History of the Consortium

The Consortium for Language Teaching and Learning began as an idea in the mid-1980's in response to the challenges of enhancing foreign language programs, meeting the needs of the less commonly taught languages, addressing the imperatives of new technologies, and generating external support for foreign language projects. With planning and start-up grants from the Andrew W. Mellon Foundation, the National Endowment for the Humanities, the Pew Charitable Trusts, and the Alfred Sloan Foundation, a core group of three representatives - an academic dean, a foreign language faculty member, and a member of the development office - from the member institutions pondered for almost two years over what such an organization might do: there existed no analogous organization, and the member institutions were perhaps more accustomed to competition than to cooperation. Moreover, although the member institutions are often grouped together as private research universities, they differ from one another in significant ways, they enjoy different traditions, and they maintain distinct identities. The first test of the Consortium was to serve its members equitably and to allow each institution to build upon its strengths while at the same time promoting links across the campuses and encouraging collaborative thought and action.

In March 1986, the Consortium hired Peter C. Patrikis as the founding Executive Director and opened an office at Yale University. The Executive Director's first task was to develop a mission statement, a plan of activities, and fund-raising goals for the first five years of this experiment. The original vision proved reliable and has required only minor modification over the years.

Since 1987 the Consortium has supported almost six hundred projects in almost sixty languages. Those projects include more than four hundred fifty (450) Campus-Based Projects, some seventy (70) Consortial Projects, and some twenty-five (25) workshops and conferences. In funding the projects range from little more than $100 to slightly more than $100,000. The average award has been approximately $5,000, and the mean award approximately $3,000.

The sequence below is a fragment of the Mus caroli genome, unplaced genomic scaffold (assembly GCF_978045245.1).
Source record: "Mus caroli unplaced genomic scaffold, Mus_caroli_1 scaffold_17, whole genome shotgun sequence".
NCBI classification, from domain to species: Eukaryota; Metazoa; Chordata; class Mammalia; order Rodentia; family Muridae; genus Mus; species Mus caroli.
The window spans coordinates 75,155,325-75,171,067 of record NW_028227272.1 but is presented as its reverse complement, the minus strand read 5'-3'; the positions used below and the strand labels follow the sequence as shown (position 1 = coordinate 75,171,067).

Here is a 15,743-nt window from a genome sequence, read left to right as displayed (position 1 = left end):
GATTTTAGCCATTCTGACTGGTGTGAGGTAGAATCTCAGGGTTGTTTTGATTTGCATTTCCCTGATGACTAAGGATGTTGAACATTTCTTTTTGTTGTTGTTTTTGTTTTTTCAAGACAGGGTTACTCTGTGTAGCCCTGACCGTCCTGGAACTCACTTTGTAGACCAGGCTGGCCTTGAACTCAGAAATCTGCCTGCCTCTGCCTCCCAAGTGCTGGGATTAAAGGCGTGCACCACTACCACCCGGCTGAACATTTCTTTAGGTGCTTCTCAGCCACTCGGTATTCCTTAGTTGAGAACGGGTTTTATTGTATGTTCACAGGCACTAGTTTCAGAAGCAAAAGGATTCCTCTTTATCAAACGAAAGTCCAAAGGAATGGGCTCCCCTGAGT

It is worth dwelling on the importance of those figures. Not only has the Consortium become an efficient mechanism for the review and administration of small grants, but it also provides support unavailable elsewhere. There is no other source for grants in foreign languages ranging from $100 to $3,000 (or even $10,000 for that matter): foundations and government agencies do not, and cannot, deal in small, specialized awards like these. Moreover, in the past ten years the tightening of budgets has decreased significantly the funds available for curricular projects even at wealthy institutions like those of the Consortium. Most important, the grants of the Consortium have demonstrated just how much can be done with a small award.